Fasting is a custom in which an individual or a group of people willfully decides to go without food or drink for a specified period of time, either for spiritual, health or medical ambitions. The practice of fasting can be traced back to the Hippocratic era and has been affiliated with many health benefits.


Some people perceive fasting as a means of starving. Unlike starvation, fasting only takes place for a specified period of time and is not meant to deprive the body of important nutrients. Despite the lack of extensive research on human fasting, many dietitians and nutritionists have come to positively embrace the health benefits associated with fasting.


Fasting has spiritual roots, but a lot of people, including those who do not subscribe to any spiritual belief have embraced the practice.


How Often Should You Fast?

The question of how long or how often you should fast depend on your personal ambitions, that is, what you hope to achieve. There is not a universally accepted frequency or period of fasting.


For a beginner, it is important that you let your body gradually get accustomed to fasting by starting off with the less intense options, like partial fasting. Otherwise, you will plunge yourself into an unintended starvation. The type of fasting you plan to undertake also determines how often and how long you can last.


Below are the different types of fasting:


Intermittent Fasting

Also known as cyclic fasting, intermittent fasting involves alternate periods of fasting and eating within the same day. It can take place for a period of 15 to 18 hours and may be repeated on a daily basis for a number of days.


Time-Restricted Eating

In this type of fasting, people abstain from eating for a particular period, typically 12 to 16 hours. During the time when you are not fasting, sometimes referred to as the “eating window,” you are free to eat as much as you please. Most people prefer this type of fasting since it doesn’t entirely deprive them of food for long periods.


Alternate Day Fasting

Various weight loss enthusiasts adopt this type of fasting. Unlike the other types, alternate day fasting does not require that you completely scrap eating off your day’s schedule. Instead, it aims at getting you to eat healthily. Usually, you would go on water or tea only or tremendously cut down on the number of calories you would consume in a typical day.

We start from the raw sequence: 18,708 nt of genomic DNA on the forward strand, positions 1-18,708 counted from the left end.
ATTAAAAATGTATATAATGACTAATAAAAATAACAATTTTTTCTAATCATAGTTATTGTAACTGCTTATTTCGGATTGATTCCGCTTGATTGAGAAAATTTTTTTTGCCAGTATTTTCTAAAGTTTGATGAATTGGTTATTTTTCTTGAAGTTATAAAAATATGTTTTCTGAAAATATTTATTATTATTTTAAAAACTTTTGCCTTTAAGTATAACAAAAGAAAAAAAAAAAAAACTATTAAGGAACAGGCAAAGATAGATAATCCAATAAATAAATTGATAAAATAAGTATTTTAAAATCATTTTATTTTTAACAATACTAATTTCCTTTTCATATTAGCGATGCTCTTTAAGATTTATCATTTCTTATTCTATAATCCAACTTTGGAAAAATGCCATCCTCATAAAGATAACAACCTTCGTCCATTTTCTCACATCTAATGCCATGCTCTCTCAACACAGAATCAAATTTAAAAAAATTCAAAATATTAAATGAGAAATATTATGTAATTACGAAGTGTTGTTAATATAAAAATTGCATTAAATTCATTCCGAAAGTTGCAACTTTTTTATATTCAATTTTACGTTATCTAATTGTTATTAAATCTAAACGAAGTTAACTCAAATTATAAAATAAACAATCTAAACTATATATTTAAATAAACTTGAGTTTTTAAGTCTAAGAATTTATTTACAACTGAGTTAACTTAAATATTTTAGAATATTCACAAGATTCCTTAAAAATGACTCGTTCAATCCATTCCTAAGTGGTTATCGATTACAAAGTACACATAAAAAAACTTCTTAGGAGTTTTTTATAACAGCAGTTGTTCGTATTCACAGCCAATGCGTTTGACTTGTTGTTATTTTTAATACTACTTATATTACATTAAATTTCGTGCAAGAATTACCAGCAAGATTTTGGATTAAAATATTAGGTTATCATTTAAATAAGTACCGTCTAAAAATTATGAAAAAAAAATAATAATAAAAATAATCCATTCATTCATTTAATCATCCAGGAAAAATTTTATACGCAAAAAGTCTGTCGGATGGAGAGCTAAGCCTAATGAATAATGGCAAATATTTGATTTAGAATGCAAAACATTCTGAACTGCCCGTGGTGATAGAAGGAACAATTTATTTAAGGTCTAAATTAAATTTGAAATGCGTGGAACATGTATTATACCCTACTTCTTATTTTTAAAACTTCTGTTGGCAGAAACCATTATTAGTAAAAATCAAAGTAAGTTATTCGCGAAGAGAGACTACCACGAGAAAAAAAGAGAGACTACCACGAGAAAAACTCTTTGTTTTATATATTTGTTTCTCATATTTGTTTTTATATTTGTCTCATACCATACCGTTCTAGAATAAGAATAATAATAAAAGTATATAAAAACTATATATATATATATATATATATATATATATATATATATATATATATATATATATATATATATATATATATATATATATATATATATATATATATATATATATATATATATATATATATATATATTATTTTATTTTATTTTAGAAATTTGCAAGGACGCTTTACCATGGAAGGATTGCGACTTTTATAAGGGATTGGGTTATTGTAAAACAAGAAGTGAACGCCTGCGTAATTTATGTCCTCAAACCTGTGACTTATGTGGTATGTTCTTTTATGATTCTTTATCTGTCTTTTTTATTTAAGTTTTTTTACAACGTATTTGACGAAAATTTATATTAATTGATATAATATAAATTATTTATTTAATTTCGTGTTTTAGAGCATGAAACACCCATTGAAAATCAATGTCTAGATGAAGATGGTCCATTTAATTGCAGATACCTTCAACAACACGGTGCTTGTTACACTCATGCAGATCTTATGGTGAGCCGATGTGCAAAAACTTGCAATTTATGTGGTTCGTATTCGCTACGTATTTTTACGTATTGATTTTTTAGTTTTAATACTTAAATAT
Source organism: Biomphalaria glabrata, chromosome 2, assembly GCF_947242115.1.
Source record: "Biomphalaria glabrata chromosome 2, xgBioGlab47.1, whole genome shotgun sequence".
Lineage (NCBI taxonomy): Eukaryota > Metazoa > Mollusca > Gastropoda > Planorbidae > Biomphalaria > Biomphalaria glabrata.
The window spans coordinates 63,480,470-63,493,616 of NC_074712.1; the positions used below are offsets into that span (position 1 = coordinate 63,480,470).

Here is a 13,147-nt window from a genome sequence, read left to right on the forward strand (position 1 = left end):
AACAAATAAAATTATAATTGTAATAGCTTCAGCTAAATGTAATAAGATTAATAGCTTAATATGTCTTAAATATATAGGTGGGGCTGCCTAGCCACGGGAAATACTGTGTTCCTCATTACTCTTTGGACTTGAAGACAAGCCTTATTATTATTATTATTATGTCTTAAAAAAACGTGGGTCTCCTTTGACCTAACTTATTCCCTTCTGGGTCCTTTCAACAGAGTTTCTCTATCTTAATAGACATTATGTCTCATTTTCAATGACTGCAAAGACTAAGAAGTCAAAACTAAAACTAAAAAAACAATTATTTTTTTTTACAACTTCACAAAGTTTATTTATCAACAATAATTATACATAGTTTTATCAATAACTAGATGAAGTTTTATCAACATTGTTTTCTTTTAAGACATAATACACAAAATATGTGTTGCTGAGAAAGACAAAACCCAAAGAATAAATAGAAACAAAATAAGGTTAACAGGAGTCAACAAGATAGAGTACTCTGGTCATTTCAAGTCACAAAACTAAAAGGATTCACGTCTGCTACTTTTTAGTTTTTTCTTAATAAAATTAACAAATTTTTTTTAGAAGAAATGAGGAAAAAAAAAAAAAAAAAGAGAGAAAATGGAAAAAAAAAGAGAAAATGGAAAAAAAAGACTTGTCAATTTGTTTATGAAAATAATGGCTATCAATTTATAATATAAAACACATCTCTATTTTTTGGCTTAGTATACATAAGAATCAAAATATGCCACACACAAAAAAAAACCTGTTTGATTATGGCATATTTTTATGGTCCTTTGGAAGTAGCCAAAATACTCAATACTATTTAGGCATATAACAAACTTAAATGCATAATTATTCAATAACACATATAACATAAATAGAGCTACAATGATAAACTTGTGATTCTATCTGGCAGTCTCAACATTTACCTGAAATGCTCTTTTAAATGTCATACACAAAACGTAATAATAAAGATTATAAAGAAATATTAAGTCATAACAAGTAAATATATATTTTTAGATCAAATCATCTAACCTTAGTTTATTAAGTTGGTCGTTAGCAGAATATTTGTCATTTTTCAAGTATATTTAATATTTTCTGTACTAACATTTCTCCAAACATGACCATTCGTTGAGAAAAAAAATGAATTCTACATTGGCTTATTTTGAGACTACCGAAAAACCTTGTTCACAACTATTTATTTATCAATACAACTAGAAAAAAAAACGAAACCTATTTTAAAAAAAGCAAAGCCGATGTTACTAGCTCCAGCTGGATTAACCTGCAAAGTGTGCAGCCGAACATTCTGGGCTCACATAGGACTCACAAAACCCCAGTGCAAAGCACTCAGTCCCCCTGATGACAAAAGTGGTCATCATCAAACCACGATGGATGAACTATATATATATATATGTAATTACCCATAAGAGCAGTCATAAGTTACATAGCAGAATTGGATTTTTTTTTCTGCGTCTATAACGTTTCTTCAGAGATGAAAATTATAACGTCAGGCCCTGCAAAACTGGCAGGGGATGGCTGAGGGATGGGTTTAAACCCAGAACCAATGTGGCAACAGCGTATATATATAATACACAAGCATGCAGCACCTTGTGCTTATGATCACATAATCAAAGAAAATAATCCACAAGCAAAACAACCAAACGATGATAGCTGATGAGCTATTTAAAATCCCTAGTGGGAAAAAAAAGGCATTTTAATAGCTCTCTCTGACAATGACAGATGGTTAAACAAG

Extended Fasting

This is the most intense type of fasting as it lasts for 48 hours to a week. Here, you totally abstain from any form of eating during the entire fasting period. These types of fasts can be performed on a monthly basis or certain times of the year. If you have a low body mass index or your metabolism cannot adapt to long periods of fasting, you are advised against engaging in this kind of fasting.


Benefits of Fasting

Fasting can offer a myriad of benefits to the human body. Below are some of them:


Promotes Weight Loss – Fasting has been accepted as a great weight loss tool. Certain types of intermittent fasting trigger fast ketosis in the body, a process that ensures quick digestion of fat.


Lowers Blood Pressure – Studies have reported cases of people developing lower blood pressure in their initial week of fasting. This is attributed to decreased salt intake and accelerated excretion of salt through urination.


Improves Insulin Sensitivity – Due to decreased sugar consumption during fasting, the body tends to secrete reduced levels of insulin. This encourages increased insulin sensitivity in people who have issues with insulin resistance.


Improved Cardiovascular Health – Fasting has been shown to significantly enhance cardiovascular performance in people with syndrome associated diseases.


May Increase Longevity – Studies done on rats showed that intermittent fasting slowed down the aging process in rats. Although these studies have not been done on humans, there is a chance that various types of fasting may lengthen the lifespan of humans.


Fasting has grown through the years as a mere spiritual practice to become a widely accepted form of keeping the human body healthy. When practiced the right way with the right motives, fasting can offer numerous health benefits to the body.


However, there are various precautions to be taken while fasting. Fasting may not be right for everybody. Some health conditions such as hypoglycemia and diabetes do not allow for fasting. You should, therefore, be certain that your physical and health conditions allow for fasting before beginning.


DISCLAIMER: These statements have not been evaluated by the Food and Drug Administration. All the information on this website is published in good faith and for general information purpose only. does not make any warranties about the completeness, reliability, and accuracy of this information. Any action you take upon the information you find on this article is strictly at your own risk. will not be liable for any losses and/or damages in connection with the use of this article.


Pin It on Pinterest

Share This